A few weeks ago, I spent a several days exploring and photographing Shenandoah National Park in Virginia. I had been to the park before a long time ago, but that visit was just a quick stop during a trip to the Northeast. I have been meaning to properly visit the park for a few years and going there during spring seemed like a perfect time as I expected the park to be lush and green, the wildflowers to be in bloom and the park’s many streams and waterfalls to be in full flow. A few weeks before leaving, I reserved a few nights at the Big Meadows Campground and started looking into places to go in the park.
The departure date for my trip unfortunately coincided with the gas shortage resulting from panic buying in the wake of the cyberattack on the Colonial Pipeline. Unsure of how easily I would be able to find gas along the way as well as in or around the park, I briefly considered not going. After some consideration, I decided not to let uncertainty ruin my trip and left as planned. I took extra caution while driving, though, stopping every hundred miles to top off my gas tank. The plan worked well until I got close to the park, where I could not find any fuel at all. Still, by the time I arrived at Big Meadows, I had more than a half tank of gas. That ended up being enough to get by over the next several days as the gas supply began to improve.
Shenandoah is a long and narrow park positioned atop the crest of the Blue Ridge. The magnificent Skyline Drive spans the entire length of the park, running north to south for 105 miles. Shenandoah National Park was created in 1935 as automobile ownership and travel was becoming more popular, and the park was expressly designed to be enjoyed by car. There are dozens of scenic overlooks along the road, accessible by convenient pullouts situated on both sides of the road seemingly every few hundred yards. Due to the orientation of the park road, the majority of overlooks face east or west, making them ideal for viewing (and photographing) sunrise and sunset.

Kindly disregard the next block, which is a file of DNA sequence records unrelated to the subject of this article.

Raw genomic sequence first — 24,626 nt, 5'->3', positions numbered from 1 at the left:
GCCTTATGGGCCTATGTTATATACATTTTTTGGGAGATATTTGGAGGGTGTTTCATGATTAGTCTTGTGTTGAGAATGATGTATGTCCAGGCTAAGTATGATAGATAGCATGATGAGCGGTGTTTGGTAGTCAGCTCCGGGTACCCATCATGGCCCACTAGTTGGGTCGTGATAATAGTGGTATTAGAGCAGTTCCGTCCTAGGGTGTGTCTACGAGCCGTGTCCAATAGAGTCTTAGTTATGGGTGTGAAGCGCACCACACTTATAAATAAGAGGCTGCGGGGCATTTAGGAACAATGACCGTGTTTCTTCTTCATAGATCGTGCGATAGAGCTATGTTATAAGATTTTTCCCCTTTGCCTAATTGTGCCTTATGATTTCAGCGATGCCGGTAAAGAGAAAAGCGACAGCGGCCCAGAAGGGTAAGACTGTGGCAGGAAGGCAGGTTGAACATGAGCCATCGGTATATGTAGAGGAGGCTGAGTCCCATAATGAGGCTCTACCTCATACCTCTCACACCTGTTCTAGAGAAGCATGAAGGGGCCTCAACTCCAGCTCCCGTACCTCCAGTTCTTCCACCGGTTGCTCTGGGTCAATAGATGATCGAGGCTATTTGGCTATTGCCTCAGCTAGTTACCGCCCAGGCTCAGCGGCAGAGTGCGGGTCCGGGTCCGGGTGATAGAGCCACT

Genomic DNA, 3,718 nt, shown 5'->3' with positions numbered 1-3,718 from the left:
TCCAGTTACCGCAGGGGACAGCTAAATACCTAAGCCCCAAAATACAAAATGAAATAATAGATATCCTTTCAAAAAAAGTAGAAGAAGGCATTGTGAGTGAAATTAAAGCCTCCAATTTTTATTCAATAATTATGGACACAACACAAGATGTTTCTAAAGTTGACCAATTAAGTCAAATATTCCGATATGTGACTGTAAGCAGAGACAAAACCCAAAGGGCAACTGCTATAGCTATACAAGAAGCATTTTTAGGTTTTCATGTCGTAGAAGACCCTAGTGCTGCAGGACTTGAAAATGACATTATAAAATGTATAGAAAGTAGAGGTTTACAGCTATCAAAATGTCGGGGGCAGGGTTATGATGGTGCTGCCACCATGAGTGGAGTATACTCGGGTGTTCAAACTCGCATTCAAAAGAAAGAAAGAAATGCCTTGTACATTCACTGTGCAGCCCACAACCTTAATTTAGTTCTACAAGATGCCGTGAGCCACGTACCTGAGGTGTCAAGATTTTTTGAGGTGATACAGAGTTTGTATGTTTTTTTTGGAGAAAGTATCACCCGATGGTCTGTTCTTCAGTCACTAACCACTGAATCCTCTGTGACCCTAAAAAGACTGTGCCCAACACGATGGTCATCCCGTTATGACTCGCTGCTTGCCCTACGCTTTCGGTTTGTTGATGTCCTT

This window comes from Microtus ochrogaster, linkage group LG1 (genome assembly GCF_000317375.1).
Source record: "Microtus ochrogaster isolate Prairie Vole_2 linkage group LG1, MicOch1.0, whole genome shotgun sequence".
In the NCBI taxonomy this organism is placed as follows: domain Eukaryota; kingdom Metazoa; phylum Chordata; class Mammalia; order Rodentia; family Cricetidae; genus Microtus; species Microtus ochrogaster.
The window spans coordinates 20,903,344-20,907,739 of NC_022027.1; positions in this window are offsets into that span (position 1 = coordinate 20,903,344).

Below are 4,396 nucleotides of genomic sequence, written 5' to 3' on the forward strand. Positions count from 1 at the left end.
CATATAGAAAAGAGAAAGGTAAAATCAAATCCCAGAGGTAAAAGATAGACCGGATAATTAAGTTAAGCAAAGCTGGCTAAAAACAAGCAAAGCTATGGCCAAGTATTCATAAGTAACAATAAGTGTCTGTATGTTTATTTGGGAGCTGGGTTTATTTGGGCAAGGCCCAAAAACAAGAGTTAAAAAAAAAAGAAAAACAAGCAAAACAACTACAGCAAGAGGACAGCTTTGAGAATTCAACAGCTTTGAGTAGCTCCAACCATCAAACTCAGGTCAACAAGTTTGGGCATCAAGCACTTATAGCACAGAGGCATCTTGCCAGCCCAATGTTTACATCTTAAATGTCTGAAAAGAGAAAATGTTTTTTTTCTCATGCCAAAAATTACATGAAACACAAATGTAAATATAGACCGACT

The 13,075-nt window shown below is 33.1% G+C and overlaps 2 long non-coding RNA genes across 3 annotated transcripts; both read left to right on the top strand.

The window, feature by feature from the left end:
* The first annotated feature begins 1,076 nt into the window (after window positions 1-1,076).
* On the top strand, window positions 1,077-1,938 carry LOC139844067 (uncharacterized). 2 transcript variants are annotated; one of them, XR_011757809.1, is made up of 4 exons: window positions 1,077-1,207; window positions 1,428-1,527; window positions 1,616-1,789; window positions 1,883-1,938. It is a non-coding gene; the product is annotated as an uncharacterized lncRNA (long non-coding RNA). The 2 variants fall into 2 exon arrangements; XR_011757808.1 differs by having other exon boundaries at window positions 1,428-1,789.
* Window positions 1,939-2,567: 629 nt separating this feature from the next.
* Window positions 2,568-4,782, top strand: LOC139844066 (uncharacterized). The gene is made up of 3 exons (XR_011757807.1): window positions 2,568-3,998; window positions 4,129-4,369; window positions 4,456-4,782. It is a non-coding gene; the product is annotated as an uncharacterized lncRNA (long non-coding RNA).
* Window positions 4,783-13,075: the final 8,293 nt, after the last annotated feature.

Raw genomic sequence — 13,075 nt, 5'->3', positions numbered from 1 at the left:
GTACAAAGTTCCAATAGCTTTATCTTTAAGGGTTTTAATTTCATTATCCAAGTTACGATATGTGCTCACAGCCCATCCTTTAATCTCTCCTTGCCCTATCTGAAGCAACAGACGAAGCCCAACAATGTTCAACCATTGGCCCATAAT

Although Shenandoah is centered around Skyline Drive, it also rewards exploration on foot. There are many hiking trails within the park, including the Appalachian Trail, which runs the entire length of the park and follows the same crest as Skyline Drive. Other trails of varying length and difficulty often lead to summits with scenic views or waterfalls.
I spent three days in Shenandoah, which was enough time to leisurely explore all of Skyline Drive, stop at many of the overlooks and hike a few trails. My days consisted of waking up early to photograph sunrise from one of the overlooks, spending the daylight hours scouting new locations and exploring the park, and then hiking or driving to another scenic overlook to photograph during sunset. Since the sun rises around 6:00 a.m. and sets after 8:00 p.m. during May, this schedule made for very long days, especially factoring in driving times to and from my campsite. The ease of getting around the park, abundant roadside overlooks and the short length of hikes to even more scenic views, however, make it easy to shoot multiple locations in a single day. The beauty and convenience of Shenandoah make it a wonderful and rewarding place for landscape photography.